The popularity that Zion has helped gravitate is indeed a huge positive for a small NBA market like New Orleans. But it is still his on-court assets that are most important. Zion’s explosive dunks and monster chasedown blocks are very well-documented, but his skill of doing a bit of everything on the court should bode well for his career path. It’s still unbelievable how he can leap that high given his heavy-looking physique. Some people and figures around the league have criticized Zion’s weight in the offseason but the Pels reiterate that being in his best body condition should be the priority. In fact, Griffin told The Athletic’s Jeff Duncan that Zion is actually still growing.

“Yeah, I don’t know that we can determine a weight yet. Zion’s still growing. One of  the things that’s lost in this whole process is that, like Jaxson Hayes, Zion is still getting taller. We’re not exactly sure what he’ll look like in the end. So a playing weight is not what you look for. What you look for is to be in top condition, to have the kind of core strength and stability that you need to control all of the incredible torque that his athleticism can generate.”

As for how Pelicans head coach Alvin Gentry will make the most of Zion’s unique skillset, we aren’t sure yet. It will be a problem for the Pelicans coaching staff, but a very good problem at that. With Zion covering almost every base in his game, Gentry should make sure that they’re getting the best out of his prized rookie.

Brandon Ingram

2018-19 Averages: 18.3 points, 5.1 rebounds, 3.0 assists, 52% FG, 33% 3-PT, 68% FT

I really believe that if Ingram didn’t play alongside a ball-heavy star like LeBron James last season, he could have produced a 25-5-5 stat line. The fourth-year young forward out of Duke has been slowly but steadily improving his scoring production, while also showing glimpses of solid playmaking. His length and mobility has also helped him make strides on the defensive end, and it’s only a matter of time before the 6-foot-9 Ingram will become a two-way star in the league.

Under-the-radar Move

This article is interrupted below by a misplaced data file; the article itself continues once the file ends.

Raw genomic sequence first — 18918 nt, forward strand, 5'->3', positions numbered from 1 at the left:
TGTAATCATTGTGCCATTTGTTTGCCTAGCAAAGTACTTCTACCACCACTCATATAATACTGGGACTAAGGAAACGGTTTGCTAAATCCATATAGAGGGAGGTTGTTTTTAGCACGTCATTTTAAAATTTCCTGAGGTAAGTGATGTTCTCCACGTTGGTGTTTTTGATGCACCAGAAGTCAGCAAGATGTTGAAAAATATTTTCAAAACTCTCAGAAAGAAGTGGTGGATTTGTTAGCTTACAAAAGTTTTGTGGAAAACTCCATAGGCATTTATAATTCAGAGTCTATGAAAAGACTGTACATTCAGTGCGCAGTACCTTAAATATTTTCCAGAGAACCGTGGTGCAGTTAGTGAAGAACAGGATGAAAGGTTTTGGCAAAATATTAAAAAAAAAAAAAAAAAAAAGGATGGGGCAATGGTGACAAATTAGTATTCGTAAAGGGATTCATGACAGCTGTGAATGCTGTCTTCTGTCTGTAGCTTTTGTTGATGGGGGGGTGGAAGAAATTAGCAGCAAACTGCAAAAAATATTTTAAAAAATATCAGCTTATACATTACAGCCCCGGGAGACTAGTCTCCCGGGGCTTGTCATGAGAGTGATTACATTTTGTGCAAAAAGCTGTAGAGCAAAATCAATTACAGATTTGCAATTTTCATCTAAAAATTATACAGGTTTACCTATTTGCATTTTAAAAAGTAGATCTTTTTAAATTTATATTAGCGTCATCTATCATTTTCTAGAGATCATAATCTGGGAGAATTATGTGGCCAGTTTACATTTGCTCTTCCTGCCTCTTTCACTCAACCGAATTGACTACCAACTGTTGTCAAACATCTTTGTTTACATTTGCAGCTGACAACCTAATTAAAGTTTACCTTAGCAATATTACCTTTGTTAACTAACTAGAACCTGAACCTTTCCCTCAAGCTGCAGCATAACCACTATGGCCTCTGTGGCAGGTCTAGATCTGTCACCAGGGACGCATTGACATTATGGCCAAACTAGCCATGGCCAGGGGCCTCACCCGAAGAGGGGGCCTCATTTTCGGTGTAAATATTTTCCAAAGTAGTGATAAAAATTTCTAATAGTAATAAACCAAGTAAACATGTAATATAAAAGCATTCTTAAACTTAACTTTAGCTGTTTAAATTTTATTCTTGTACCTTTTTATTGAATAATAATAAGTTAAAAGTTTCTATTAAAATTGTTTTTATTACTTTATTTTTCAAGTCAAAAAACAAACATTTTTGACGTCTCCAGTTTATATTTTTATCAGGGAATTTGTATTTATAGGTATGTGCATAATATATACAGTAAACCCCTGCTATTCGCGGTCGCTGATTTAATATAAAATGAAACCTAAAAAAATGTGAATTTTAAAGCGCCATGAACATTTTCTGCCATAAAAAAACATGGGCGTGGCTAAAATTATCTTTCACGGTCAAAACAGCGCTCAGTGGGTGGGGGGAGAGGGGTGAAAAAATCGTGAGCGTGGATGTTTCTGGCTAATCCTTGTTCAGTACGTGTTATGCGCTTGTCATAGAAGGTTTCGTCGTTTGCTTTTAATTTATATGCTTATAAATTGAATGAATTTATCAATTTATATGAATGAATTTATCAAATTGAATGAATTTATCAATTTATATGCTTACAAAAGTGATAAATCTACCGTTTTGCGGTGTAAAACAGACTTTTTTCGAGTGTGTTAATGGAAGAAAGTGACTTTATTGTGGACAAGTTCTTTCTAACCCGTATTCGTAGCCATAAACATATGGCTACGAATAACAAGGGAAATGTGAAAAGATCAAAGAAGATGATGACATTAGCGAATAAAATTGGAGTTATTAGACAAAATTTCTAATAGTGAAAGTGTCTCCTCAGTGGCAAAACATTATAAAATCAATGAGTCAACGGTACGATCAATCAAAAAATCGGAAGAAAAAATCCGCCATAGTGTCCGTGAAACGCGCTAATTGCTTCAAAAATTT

Derrick Favors

2018-19 Averages: 11.8 points, 7.4 rebounds, 1.2 assists, 1.4 blocks, 60% FG, 68% FT

To think that the Pelicans just gave up two second-round draft picks for the services of Favors, this is a huge win. Of course, the Jazz knew that Favors will enter free agency next year and they might not have the cap space to re-sign him. This was more of a dump trade for the Jazz, but it was the Pelicans who received the gains. Rookie big man Jaxson Hayes could be impactful with his athleticism and speed but he doesn’t have the low post presence that Favors has already mastered. Jahlil Okafor, a former third overall pick, has resurrected his career with the Pels last season. He may be an offensive threat, but he lacks the rim-protection that Favors has packaged within his skill set.

In the announcement that the Pelicans released when they traded for the big man, Griffin said that Favors is a “selfless, 27-year old elite rim protector” that he believes still has “untapped offensive potential.”

Roster Depth

(PG/SG) Jrue Holiday

(PG) Lonzo Ball

(PG) Nickeil Alexander-Walker

(PG) Frank Jackson

(PG) Josh Gray

(SG) Josh Hart

(SG) JJ Redick

(SG/SF) E’Twaun Moore

(SF Brandon Ingram

(SF) Darius Miller

(SF) Kenrich Williams

(SF) Zylan Cheatham

(PF) Zion Williamson

(PF) Nicolo Melli

(C) Derrick Favors

(C) Jaxson Hayes

(C) Jahlil Okafor

A sports aficionado ever since he first held a basketball, Paul was a student athlete in school and college. Today, he teaches English in university by day and a freelance sportswriter by night.